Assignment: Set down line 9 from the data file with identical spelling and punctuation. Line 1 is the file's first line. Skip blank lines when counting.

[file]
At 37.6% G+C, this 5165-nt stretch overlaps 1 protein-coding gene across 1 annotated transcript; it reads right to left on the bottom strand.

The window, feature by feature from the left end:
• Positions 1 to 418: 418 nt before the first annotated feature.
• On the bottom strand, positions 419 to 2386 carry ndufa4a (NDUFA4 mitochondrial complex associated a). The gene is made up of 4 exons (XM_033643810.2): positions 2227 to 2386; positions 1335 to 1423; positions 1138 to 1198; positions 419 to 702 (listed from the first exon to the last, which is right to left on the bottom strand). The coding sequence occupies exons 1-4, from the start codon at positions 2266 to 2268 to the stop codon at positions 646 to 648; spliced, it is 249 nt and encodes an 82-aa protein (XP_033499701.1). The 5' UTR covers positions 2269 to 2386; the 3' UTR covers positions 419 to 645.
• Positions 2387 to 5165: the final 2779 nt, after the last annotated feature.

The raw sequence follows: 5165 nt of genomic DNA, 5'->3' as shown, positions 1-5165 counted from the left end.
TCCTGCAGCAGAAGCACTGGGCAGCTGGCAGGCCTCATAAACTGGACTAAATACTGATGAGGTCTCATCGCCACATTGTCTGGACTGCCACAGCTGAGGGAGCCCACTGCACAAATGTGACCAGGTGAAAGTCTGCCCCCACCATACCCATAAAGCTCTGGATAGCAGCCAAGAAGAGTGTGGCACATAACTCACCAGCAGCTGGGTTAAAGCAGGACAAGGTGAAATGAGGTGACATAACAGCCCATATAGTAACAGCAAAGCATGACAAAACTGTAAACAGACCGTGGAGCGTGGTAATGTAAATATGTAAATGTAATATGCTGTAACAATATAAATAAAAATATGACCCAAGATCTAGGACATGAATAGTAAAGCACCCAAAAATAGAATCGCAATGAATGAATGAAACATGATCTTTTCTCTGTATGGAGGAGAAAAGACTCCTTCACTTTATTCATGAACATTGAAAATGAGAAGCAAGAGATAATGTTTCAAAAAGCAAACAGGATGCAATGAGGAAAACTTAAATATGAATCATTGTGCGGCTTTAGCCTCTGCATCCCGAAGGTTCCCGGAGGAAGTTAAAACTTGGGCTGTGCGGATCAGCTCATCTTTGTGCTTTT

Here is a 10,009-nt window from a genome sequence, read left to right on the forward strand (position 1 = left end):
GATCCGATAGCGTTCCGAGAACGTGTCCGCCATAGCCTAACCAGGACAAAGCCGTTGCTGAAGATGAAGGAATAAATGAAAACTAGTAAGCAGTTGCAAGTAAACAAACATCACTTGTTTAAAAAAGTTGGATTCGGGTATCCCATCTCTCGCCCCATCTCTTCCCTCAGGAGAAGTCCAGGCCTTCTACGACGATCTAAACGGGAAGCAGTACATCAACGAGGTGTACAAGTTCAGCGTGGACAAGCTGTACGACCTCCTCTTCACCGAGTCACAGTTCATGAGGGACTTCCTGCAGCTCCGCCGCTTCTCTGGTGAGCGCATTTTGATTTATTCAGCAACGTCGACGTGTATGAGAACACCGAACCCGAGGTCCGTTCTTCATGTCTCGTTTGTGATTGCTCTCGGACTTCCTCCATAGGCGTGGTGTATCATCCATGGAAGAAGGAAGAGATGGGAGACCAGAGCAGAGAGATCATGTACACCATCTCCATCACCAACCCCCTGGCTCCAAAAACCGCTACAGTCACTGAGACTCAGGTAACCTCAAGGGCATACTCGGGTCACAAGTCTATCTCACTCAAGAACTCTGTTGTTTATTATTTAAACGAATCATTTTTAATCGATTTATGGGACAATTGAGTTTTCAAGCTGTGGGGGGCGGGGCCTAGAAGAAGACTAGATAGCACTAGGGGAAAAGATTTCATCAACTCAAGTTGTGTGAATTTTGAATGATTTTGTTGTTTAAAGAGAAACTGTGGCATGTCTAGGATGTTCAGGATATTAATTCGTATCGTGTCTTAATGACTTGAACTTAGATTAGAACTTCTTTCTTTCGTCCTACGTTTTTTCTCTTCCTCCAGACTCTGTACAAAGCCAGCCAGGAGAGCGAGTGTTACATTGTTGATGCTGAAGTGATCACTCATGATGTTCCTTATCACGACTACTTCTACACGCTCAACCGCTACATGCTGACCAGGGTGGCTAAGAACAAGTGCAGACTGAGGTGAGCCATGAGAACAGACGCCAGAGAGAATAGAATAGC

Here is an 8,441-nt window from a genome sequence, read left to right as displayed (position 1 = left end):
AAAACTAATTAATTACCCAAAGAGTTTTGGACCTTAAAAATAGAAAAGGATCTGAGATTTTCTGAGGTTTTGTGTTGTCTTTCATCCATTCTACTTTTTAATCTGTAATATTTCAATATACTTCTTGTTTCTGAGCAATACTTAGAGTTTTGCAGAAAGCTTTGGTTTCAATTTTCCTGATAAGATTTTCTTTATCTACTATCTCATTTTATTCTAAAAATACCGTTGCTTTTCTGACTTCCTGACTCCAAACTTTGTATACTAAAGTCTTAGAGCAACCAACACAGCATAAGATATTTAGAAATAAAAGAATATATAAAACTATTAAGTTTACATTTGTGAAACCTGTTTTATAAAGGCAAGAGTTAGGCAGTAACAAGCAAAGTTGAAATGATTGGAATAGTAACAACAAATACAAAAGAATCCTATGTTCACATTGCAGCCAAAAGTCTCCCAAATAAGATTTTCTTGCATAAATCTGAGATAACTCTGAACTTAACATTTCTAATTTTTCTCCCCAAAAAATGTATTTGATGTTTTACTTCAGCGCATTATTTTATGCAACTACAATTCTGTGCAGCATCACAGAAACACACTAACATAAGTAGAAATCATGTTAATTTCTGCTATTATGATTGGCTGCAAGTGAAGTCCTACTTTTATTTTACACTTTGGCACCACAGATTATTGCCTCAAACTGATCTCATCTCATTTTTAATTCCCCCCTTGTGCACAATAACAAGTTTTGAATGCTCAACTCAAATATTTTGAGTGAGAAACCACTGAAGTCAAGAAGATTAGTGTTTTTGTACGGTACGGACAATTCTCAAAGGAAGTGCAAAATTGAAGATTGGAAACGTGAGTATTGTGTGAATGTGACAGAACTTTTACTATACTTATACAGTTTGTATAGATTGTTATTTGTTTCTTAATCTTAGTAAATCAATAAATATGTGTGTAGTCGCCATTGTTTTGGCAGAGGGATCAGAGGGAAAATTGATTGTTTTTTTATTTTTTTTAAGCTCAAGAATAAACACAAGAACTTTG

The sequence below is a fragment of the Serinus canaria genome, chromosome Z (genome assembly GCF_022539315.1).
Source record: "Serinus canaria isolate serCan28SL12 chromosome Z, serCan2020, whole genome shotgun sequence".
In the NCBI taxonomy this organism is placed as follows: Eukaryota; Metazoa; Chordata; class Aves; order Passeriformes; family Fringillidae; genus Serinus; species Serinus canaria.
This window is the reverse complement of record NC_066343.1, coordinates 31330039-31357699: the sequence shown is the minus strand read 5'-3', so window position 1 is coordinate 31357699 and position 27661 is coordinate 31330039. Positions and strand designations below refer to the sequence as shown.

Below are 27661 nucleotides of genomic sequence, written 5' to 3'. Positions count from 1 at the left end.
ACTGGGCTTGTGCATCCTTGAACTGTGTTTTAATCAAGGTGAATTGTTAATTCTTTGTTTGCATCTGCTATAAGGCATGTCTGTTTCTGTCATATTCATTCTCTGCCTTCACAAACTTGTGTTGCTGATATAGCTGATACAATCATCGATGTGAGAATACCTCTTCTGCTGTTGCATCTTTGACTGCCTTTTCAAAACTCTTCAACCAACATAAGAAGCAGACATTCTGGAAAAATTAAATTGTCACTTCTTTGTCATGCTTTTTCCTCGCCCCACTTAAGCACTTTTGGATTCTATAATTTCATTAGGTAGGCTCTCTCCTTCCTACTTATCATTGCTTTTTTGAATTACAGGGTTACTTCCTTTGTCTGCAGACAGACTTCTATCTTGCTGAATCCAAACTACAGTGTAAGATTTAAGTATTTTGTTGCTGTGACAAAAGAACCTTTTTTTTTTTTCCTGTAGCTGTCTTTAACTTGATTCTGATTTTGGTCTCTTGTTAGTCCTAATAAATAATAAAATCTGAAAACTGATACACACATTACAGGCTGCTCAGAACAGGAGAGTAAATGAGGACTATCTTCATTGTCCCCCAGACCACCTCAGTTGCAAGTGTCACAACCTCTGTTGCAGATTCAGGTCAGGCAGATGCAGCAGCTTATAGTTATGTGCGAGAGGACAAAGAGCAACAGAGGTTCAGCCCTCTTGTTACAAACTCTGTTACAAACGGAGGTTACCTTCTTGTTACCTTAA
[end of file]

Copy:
GATCCGATAGCGTTCCGAGAACGTGTCCGCCATAGCCTAACCAGGACAAAGCCGTTGCTGAAGATGAAGGAATAAATGAAAACTAGTAAGCAGTTGCAAGTAAACAAACATCACTTGTTTAAAAAAGTTGGATTCGGGTATCCCATCTCTCGCCCCATCTCTTCCCTCAGGAGAAGTCCAGGCCTTCTACGACGATCTAAACGGGAAGCAGTACATCAACGAGGTGTACAAGTTCAGCGTGGACAAGCTGTACGACCTCCTCTTCACCGAGTCACAGTTCATGAGGGACTTCCTGCAGCTCCGCCGCTTCTCTGGTGAGCGCATTTTGATTTATTCAGCAACGTCGACGTGTATGAGAACACCGAACCCGAGGTCCGTTCTTCATGTCTCGTTTGTGATTGCTCTCGGACTTCCTCCATAGGCGTGGTGTATCATCCATGGAAGAAGGAAGAGATGGGAGACCAGAGCAGAGAGATCATGTACACCATCTCCATCACCAACCCCCTGGCTCCAAAAACCGCTACAGTCACTGAGACTCAGGTAACCTCAAGGGCATACTCGGGTCACAAGTCTATCTCACTCAAGAACTCTGTTGTTTATTATTTAAACGAATCATTTTTAATCGATTTATGGGACAATTGAGTTTTCAAGCTGTGGGGGGCGGGGCCTAGAAGAAGACTAGATAGCACTAGGGGAAAAGATTTCATCAACTCAAGTTGTGTGAATTTTGAATGATTTTGTTGTTTAAAGAGAAACTGTGGCATGTCTAGGATGTTCAGGATATTAATTCGTATCGTGTCTTAATGACTTGAACTTAGATTAGAACTTCTTTCTTTCGTCCTACGTTTTTTCTCTTCCTCCAGACTCTGTACAAAGCCAGCCAGGAGAGCGAGTGTTACATTGTTGATGCTGAAGTGATCACTCATGATGTTCCTTATCACGACTACTTCTACACGCTCAACCGCTACATGCTGACCAGGGTGGCTAAGAACAAGTGCAGACTGAGGTGAGCCATGAGAACAGACGCCAGAGAGAATAGAATAGC